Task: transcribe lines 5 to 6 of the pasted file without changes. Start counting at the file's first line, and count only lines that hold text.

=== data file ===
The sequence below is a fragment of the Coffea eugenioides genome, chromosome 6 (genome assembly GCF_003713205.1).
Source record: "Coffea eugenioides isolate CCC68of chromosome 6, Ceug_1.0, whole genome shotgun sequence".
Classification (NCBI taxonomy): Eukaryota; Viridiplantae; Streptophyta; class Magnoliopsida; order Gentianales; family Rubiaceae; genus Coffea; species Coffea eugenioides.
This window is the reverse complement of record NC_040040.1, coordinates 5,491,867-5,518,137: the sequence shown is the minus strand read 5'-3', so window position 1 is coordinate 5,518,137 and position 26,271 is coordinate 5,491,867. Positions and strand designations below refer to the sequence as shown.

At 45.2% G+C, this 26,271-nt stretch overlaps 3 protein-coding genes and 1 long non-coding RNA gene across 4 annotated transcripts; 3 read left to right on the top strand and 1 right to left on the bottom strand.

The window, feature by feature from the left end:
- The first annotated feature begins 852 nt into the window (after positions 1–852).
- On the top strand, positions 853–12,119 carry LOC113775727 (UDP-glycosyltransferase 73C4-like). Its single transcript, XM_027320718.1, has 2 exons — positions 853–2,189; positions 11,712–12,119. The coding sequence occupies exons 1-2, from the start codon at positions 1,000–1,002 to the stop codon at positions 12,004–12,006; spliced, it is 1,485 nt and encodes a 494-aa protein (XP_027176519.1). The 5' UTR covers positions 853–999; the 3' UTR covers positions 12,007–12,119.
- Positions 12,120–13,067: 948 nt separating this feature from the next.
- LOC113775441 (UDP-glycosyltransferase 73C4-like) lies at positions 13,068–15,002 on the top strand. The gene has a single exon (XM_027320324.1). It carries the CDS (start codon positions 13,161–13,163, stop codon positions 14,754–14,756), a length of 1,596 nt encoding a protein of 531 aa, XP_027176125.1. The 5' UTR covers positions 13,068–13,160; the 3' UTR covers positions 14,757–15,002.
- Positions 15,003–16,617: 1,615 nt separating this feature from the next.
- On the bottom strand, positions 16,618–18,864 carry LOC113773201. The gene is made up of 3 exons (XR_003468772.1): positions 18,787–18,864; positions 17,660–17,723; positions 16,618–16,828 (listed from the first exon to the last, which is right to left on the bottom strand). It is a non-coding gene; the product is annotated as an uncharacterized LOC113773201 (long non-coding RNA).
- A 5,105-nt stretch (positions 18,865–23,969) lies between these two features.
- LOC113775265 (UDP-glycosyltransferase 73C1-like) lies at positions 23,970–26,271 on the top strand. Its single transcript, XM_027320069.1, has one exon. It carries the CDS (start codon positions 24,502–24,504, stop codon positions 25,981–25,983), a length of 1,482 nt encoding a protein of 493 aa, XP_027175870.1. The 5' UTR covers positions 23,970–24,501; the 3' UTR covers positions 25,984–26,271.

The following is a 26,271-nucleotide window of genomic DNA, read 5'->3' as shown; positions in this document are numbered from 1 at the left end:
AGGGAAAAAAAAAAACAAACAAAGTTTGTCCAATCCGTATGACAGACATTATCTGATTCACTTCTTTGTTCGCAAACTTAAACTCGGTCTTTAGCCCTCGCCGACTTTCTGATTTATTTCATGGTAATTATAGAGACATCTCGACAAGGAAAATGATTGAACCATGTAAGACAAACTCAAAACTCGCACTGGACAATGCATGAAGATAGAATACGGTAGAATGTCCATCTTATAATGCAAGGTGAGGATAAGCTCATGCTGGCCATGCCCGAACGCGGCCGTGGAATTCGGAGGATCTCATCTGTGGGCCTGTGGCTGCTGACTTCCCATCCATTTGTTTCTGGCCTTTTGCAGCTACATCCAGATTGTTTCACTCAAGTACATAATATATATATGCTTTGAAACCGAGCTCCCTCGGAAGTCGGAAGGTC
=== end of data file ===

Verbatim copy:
At 45.2% G+C, this 26,271-nt stretch overlaps 3 protein-coding genes and 1 long non-coding RNA gene across 4 annotated transcripts; 3 read left to right on the top strand and 1 right to left on the bottom strand.

The window, feature by feature from the left end: